Havret raises a cheer

Gregory Havret received a hug from captain Seve Ballesteros and the cheers of the few fans there to see it after producing a hole in one on the third day of the Seve Trophy at The Heritage near Dublin today.

Gregory Havret received a hug from captain Seve Ballesteros and the cheers of the few fans there to see it after producing a hole in one on the third day of the Seve Trophy at The Heritage near Dublin today.

A tiny crowd was in attendance yet again as Nick Faldo’s Britain and Ireland side, devoid of any Irishmen, resumed at 5-5 against Continental Europe.

Ballesteros was forced into a late change after being called in the early hours by Thomas Bjorn who is suffering from a stomach upset.

Spaniard Gonzalo Fernandez-Castano partnered Swede Robert Karlsson in the top greensomes instead and they turned one up on Paul Casey and Justin Rose.

Behind them Havret was partnering fellow Frenchman Raphael Jacquelin and they were looking for

their third successive win, this time against Nick Dougherty and Graeme Storm.

The English pair took the fourth with Storm’s 15-foot birdie putt, but they lost the fifth to a birdie and then the 189-yard seventh to Havret’s ace, his four-iron shot landing short and right of the cup and then curling in.

Storm and Dougherty’s response was pretty impressive though. While Jacquelin went into the stream with his approach to the long eighth, Dougherty found the green and his partner sank a 25-foot eagle putt.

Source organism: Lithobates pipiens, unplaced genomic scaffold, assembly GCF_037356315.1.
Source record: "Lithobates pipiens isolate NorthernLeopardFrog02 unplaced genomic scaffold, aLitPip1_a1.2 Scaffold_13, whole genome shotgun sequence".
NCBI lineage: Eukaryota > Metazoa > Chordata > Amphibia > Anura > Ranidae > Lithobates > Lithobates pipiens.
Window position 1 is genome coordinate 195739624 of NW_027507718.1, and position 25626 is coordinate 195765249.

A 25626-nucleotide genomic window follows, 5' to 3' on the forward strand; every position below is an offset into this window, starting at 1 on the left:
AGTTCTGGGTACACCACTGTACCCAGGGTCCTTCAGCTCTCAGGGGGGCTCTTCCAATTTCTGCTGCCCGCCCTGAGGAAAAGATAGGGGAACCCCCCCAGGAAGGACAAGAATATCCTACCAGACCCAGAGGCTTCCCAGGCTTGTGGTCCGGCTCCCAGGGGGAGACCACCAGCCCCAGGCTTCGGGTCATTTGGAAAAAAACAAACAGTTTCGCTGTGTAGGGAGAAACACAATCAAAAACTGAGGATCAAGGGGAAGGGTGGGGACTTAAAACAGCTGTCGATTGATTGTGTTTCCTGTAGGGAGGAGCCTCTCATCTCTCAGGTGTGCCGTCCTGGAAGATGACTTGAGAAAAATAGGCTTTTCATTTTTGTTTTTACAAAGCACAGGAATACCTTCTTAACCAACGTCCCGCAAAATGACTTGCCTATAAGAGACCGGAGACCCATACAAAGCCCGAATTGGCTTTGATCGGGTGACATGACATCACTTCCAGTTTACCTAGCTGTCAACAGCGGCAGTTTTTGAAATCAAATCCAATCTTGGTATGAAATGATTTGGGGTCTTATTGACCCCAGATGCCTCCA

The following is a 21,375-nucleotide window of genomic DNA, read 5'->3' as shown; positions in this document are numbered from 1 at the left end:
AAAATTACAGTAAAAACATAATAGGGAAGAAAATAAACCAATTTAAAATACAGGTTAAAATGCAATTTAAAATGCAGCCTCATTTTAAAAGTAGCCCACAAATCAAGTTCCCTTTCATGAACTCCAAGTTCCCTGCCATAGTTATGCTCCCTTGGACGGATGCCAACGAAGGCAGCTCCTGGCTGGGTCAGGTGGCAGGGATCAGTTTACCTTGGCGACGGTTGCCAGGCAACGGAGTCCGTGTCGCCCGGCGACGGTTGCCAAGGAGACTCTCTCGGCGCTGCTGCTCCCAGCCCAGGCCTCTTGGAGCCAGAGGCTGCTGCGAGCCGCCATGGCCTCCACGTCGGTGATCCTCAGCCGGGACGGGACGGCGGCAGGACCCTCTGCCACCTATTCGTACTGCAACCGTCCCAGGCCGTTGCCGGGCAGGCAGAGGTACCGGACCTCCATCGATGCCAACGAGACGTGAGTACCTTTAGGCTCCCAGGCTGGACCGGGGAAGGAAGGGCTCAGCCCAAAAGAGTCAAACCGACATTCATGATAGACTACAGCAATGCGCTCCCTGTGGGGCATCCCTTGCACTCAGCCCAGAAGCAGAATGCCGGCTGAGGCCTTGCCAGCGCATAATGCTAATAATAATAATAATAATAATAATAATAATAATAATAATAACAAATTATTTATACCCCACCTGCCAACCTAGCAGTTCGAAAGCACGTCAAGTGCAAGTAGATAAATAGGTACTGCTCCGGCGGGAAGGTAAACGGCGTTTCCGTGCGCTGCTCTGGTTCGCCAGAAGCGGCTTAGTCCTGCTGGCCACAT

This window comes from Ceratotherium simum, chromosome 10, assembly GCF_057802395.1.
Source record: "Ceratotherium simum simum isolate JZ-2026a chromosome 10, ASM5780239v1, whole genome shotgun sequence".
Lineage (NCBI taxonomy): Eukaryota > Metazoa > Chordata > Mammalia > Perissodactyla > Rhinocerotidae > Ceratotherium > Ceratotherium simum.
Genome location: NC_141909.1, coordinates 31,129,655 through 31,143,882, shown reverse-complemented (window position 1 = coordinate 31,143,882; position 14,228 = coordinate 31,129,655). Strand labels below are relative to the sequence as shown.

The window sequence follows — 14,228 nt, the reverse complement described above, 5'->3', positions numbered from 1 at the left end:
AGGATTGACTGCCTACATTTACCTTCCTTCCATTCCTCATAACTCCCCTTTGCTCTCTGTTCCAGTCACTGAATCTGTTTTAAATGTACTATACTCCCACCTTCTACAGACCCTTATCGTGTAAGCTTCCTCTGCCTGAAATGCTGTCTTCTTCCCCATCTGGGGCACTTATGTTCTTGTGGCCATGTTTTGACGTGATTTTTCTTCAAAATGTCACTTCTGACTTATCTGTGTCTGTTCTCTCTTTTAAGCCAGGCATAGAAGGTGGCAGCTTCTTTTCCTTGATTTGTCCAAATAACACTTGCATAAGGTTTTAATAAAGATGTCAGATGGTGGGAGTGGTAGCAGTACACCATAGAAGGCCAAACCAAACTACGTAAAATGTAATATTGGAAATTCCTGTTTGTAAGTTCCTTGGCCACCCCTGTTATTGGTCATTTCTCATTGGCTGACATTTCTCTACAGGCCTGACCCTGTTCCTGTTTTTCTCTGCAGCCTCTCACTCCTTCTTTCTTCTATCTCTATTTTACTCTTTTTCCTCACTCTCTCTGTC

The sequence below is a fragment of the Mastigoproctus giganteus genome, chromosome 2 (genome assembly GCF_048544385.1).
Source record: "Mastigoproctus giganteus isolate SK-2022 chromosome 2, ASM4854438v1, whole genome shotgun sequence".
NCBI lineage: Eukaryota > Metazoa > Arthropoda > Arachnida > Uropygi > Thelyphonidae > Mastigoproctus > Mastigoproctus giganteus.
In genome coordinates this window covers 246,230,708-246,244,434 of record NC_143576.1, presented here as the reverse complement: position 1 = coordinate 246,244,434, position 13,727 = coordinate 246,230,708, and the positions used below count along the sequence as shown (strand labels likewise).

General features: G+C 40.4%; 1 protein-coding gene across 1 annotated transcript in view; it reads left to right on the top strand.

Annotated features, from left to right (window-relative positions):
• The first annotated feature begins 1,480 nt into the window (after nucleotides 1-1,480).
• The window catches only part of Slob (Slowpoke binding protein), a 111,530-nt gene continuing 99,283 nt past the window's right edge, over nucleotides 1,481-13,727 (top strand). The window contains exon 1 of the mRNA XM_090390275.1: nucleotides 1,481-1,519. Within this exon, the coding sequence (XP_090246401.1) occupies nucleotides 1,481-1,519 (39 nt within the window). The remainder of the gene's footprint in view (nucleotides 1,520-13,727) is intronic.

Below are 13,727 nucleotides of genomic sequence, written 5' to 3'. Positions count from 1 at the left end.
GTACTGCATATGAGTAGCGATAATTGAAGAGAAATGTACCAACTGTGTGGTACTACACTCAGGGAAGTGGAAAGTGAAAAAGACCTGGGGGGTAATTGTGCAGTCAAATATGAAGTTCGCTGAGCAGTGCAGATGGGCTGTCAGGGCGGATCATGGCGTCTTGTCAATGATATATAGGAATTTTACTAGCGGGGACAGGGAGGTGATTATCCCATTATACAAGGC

The bottom two games in the session – greensomes is where both players drive and then select one ball – were both level.

Oliver Wilson and Simon Dyson struck first with a birdie on the long second against Swede Peter Hanson and Dane Soren Hansen, but lost the short fourth to a birdie.

Two unbeaten pairs were facing each other at the tail. Austrian Markus Brier and Finn Mikko Ilonen won the second, lost the next two to birdies from Welshman Bradley Dredge and England’s Phillip Archer, but then squared things up with another birdie on the seventh.

This is the third Seve Trophy running that Bjorn has had a problem. At El Saler in Valencia in 2003 he withdrew just before the singles because of an injury, then at The Wynyard near Middlesbrough two years ago he began suffering from a virus and was hammered six and five in the singles by David Howell.

The virus became so bad that he had two spells in hospital – one near his home and the other in San Francisco after he had flown there for a world championship - and needed a lengthy recovery period.

Bjorn was not expected to appear in the afternoon foursomes either. Ballesteros revealed that he was not planning to pick him for the session in any case and did not anticipate making a change to that even if the 36-year-old felt well enough to play.

His latest upset followed the incident involving Scot Marc Warren on Thursday night.

Warren was practising his swing in his hotel room when he shattered the chandelier above his head. The glass cut his head, arms and stomach and he needed to be taken away for stitches.

But it was his form rather than his body that kept him out of the morning’s play. Warren and Colin Montgomerie had lost their first two games and were both omitted.

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